Looking at the chickens at Villa Blanca Cloud Forest
Last week, I told you about why we loved our Costa Rica trip with Amara . I think it's a perfect first international destination for new parents because:
- most people speak English
- food and water are clean and safe for immediate consumption
- Costa Rican culture is very family-oriented and babies are everywhere
- most restaurants and hotels offers high chair and portable cribs/pack and plays
- distances are not too long so it is possible to see a few places without subjecting your baby to very long drives
- many of the popular attractions are outdoors and relatively low-key, involving hiking, walking, and beaches, all of which are perfect activities with baby
All this being said, we found very few families traveling with babies and toddlers. Several people stopped us on our flight back home and told us that they remembered us at the hotels because we were the only couple with a baby at two different hotels. Perhaps because of that, we had a hard time finding detailed information about traveling to Costa Rica with a baby so the information provided below gets into the nitty gritty of travel, in the hopes that it will answer many of the common questions that travelers with babies/toddlers may have.
Trying plantains for the first time
What to Pack
Patrick and I did a lousy job packing for our first international trip so this list is based on what we should have packed (and is close to what we ended up packing for our subsequent trip to India) rather than what we actually packed for Costa Rica. We ended up needing to do laundry every two days because we did such a bad job with our packing! Anyhow, for a one week trip, assuming that you will do laundry mid-way during the trip, you should pack:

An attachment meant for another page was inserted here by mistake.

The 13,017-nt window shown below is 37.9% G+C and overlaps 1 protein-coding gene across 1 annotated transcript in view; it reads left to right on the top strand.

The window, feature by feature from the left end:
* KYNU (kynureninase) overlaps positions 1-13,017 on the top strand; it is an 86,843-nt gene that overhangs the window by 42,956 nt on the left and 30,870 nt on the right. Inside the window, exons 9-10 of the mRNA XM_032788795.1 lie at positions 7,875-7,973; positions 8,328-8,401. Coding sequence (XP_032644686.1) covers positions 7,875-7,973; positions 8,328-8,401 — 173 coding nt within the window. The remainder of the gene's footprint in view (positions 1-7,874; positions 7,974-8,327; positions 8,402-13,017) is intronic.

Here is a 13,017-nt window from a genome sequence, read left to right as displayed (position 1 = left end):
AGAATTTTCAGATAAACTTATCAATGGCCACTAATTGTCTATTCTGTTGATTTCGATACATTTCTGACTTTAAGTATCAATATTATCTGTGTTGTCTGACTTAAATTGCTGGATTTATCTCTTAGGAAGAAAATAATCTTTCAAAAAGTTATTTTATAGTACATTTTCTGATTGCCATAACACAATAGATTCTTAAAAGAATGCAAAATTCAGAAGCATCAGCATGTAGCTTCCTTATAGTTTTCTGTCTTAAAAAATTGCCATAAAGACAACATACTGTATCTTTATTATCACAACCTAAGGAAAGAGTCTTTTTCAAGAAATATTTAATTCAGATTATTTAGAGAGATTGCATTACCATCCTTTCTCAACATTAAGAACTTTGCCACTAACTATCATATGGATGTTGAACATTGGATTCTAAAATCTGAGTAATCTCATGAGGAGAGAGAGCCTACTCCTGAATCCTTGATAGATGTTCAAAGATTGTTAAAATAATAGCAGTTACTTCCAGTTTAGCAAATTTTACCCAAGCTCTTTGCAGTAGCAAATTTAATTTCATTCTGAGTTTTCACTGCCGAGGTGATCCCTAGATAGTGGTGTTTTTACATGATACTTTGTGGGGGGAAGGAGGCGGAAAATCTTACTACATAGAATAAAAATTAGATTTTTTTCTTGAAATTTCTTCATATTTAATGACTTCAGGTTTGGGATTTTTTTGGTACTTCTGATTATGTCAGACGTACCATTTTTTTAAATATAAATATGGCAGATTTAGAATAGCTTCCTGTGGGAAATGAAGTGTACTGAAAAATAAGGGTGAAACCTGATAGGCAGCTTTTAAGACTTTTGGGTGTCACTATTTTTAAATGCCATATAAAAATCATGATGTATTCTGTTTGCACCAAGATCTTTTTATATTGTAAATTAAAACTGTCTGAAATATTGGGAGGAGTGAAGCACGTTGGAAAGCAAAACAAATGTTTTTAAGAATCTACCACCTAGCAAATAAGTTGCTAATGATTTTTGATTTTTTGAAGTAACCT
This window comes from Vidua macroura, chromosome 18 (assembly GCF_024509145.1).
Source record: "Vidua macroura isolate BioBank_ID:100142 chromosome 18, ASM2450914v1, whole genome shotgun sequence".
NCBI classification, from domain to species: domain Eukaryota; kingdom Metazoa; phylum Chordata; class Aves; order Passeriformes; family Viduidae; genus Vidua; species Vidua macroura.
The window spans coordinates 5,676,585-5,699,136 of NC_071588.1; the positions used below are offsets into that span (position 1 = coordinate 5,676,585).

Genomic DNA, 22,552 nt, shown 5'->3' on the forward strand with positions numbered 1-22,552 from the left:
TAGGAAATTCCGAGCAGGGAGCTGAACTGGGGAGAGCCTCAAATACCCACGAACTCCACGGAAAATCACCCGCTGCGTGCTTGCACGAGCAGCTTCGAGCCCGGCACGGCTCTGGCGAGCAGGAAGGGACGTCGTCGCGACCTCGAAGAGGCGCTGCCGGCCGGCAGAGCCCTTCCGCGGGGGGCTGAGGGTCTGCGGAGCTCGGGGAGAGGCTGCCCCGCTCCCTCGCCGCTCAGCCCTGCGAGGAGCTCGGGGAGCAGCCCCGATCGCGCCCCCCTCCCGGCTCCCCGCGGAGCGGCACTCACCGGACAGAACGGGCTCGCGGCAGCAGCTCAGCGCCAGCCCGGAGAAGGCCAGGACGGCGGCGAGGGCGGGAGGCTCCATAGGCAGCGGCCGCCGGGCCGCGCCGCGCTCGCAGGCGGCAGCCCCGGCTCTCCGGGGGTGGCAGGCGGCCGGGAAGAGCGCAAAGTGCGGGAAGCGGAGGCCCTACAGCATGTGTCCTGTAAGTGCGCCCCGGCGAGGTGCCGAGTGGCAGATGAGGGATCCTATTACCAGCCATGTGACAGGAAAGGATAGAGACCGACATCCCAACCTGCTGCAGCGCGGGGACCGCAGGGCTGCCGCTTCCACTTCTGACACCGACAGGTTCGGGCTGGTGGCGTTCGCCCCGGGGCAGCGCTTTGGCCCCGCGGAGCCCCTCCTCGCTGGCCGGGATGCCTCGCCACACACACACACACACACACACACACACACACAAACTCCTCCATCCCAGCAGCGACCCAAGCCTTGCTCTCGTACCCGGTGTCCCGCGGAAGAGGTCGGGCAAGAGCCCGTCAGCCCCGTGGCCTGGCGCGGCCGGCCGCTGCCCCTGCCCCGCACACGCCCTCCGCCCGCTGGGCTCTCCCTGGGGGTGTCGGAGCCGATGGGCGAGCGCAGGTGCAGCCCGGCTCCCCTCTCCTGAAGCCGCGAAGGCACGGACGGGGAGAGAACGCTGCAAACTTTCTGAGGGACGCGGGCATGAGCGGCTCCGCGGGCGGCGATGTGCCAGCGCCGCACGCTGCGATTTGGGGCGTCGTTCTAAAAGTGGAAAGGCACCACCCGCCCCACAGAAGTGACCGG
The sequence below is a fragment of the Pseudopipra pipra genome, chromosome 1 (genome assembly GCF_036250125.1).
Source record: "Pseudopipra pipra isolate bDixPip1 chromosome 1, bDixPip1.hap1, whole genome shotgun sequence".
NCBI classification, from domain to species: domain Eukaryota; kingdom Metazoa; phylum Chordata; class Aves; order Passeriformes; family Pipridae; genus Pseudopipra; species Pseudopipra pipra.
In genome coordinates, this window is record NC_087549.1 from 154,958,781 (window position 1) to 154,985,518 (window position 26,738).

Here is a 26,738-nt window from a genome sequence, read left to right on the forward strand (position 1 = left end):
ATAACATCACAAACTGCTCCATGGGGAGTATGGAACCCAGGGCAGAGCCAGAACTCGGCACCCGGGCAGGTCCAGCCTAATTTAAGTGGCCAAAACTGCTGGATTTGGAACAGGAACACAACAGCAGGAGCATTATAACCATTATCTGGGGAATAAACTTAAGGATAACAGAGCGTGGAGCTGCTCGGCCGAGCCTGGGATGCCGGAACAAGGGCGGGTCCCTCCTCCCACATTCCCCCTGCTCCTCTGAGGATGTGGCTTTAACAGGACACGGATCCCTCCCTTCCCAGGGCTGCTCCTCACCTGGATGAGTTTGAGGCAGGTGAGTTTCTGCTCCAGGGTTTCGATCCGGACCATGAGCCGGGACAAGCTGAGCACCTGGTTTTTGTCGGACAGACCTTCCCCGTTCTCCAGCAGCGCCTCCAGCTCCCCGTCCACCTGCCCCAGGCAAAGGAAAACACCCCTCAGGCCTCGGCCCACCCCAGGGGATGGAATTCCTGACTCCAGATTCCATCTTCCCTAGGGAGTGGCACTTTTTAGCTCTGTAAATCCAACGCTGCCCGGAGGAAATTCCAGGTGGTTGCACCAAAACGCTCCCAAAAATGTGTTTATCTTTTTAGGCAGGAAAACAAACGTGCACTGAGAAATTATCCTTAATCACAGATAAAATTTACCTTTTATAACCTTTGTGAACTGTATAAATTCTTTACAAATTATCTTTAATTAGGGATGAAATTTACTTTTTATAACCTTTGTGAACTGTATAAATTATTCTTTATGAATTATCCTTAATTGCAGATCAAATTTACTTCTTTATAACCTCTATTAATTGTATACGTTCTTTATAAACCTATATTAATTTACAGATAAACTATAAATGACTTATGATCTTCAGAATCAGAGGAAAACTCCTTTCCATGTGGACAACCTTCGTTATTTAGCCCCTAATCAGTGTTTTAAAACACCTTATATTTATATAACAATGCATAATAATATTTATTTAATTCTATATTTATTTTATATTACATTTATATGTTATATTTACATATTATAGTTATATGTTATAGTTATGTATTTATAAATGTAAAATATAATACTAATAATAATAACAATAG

- at least five pairs of shorts/pants: we found that we had to change her clothes at least once a day because of the high humidity and stickiness
- at least five shirts/tops/onesies
- two days worth of diapers and wipes: there is a HUGE Wal-mart right outside of San Jose which is a great place to stock up on diapers and wipes, but it's important to make sure you have enough for the plane and the first day or two
- food pouches: we find baby food squeezable pouches to be the most convenient for traveling and stocked up on these in the United States before we left; we found jars of baby food in Costa Rica but didn't see the pouches anywhere
Car Seats and Strollers
Costa Rica has very strict car seat safety laws so we took our car seat with us to the country. However, it is possible to rent a car seat in Costa Rica for around $5/day if you don't want to drag it across the airplane and airport. Though I would recommend bringing or renting a car seat, I would NOT recommend bringing a stroller. Most roads are not meant for strollers and strollers will not work in any of the national parks. We used our Ergo baby carrier instead.
Flying to Costa Rica
Managing the Flight